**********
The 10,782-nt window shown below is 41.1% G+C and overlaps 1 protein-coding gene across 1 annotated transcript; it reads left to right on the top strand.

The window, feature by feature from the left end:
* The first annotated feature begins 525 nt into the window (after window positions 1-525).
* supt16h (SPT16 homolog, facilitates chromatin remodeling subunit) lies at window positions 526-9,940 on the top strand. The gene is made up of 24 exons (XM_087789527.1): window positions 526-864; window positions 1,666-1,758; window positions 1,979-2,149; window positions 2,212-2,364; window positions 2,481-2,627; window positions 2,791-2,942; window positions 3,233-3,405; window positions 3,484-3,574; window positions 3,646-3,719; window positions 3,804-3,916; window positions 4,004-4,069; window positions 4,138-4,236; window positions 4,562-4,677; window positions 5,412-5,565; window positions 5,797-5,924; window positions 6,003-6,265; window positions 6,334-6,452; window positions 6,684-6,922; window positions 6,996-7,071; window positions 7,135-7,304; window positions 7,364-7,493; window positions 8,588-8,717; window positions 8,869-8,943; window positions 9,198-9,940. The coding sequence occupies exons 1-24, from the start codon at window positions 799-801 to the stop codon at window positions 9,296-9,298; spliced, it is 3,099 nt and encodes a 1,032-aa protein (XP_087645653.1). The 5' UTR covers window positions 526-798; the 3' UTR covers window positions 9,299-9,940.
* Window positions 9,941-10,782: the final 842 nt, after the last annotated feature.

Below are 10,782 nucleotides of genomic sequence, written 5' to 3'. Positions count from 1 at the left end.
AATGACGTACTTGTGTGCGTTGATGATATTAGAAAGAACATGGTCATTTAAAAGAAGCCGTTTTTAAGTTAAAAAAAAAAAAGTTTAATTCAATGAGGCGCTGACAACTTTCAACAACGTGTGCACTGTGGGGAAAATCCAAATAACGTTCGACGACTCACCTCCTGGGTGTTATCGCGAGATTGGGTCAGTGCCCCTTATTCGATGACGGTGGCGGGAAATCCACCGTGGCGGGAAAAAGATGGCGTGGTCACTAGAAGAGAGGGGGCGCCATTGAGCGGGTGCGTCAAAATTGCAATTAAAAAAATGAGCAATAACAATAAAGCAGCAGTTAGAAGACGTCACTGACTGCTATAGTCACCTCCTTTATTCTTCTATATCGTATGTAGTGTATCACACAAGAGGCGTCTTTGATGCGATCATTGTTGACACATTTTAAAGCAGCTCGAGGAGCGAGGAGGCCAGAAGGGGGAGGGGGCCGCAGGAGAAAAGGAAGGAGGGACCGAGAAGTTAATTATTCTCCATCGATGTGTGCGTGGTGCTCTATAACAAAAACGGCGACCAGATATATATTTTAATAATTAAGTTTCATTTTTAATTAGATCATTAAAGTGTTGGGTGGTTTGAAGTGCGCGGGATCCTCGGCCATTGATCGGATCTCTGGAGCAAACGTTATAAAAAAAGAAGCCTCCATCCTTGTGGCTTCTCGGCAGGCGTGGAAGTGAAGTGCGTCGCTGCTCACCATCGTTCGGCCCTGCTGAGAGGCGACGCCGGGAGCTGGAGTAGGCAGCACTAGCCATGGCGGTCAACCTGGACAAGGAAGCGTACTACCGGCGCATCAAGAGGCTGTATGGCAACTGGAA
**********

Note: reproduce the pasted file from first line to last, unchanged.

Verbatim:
The 10,782-nt window shown below is 41.1% G+C and overlaps 1 protein-coding gene across 1 annotated transcript; it reads left to right on the top strand.

The window, feature by feature from the left end:
* The first annotated feature begins 525 nt into the window (after window positions 1-525).
* supt16h (SPT16 homolog, facilitates chromatin remodeling subunit) lies at window positions 526-9,940 on the top strand. The gene is made up of 24 exons (XM_087789527.1): window positions 526-864; window positions 1,666-1,758; window positions 1,979-2,149; window positions 2,212-2,364; window positions 2,481-2,627; window positions 2,791-2,942; window positions 3,233-3,405; window positions 3,484-3,574; window positions 3,646-3,719; window positions 3,804-3,916; window positions 4,004-4,069; window positions 4,138-4,236; window positions 4,562-4,677; window positions 5,412-5,565; window positions 5,797-5,924; window positions 6,003-6,265; window positions 6,334-6,452; window positions 6,684-6,922; window positions 6,996-7,071; window positions 7,135-7,304; window positions 7,364-7,493; window positions 8,588-8,717; window positions 8,869-8,943; window positions 9,198-9,940. The coding sequence occupies exons 1-24, from the start codon at window positions 799-801 to the stop codon at window positions 9,296-9,298; spliced, it is 3,099 nt and encodes a 1,032-aa protein (XP_087645653.1). The 5' UTR covers window positions 526-798; the 3' UTR covers window positions 9,299-9,940.
* Window positions 9,941-10,782: the final 842 nt, after the last annotated feature.

Below are 10,782 nucleotides of genomic sequence, written 5' to 3'. Positions count from 1 at the left end.
AATGACGTACTTGTGTGCGTTGATGATATTAGAAAGAACATGGTCATTTAAAAGAAGCCGTTTTTAAGTTAAAAAAAAAAAAGTTTAATTCAATGAGGCGCTGACAACTTTCAACAACGTGTGCACTGTGGGGAAAATCCAAATAACGTTCGACGACTCACCTCCTGGGTGTTATCGCGAGATTGGGTCAGTGCCCCTTATTCGATGACGGTGGCGGGAAATCCACCGTGGCGGGAAAAAGATGGCGTGGTCACTAGAAGAGAGGGGGCGCCATTGAGCGGGTGCGTCAAAATTGCAATTAAAAAAATGAGCAATAACAATAAAGCAGCAGTTAGAAGACGTCACTGACTGCTATAGTCACCTCCTTTATTCTTCTATATCGTATGTAGTGTATCACACAAGAGGCGTCTTTGATGCGATCATTGTTGACACATTTTAAAGCAGCTCGAGGAGCGAGGAGGCCAGAAGGGGGAGGGGGCCGCAGGAGAAAAGGAAGGAGGGACCGAGAAGTTAATTATTCTCCATCGATGTGTGCGTGGTGCTCTATAACAAAAACGGCGACCAGATATATATTTTAATAATTAAGTTTCATTTTTAATTAGATCATTAAAGTGTTGGGTGGTTTGAAGTGCGCGGGATCCTCGGCCATTGATCGGATCTCTGGAGCAAACGTTATAAAAAAAGAAGCCTCCATCCTTGTGGCTTCTCGGCAGGCGTGGAAGTGAAGTGCGTCGCTGCTCACCATCGTTCGGCCCTGCTGAGAGGCGACGCCGGGAGCTGGAGTAGGCAGCACTAGCCATGGCGGTCAACCTGGACAAGGAAGCGTACTACCGGCGCATCAAGAGGCTGTATGGCAACTGGAA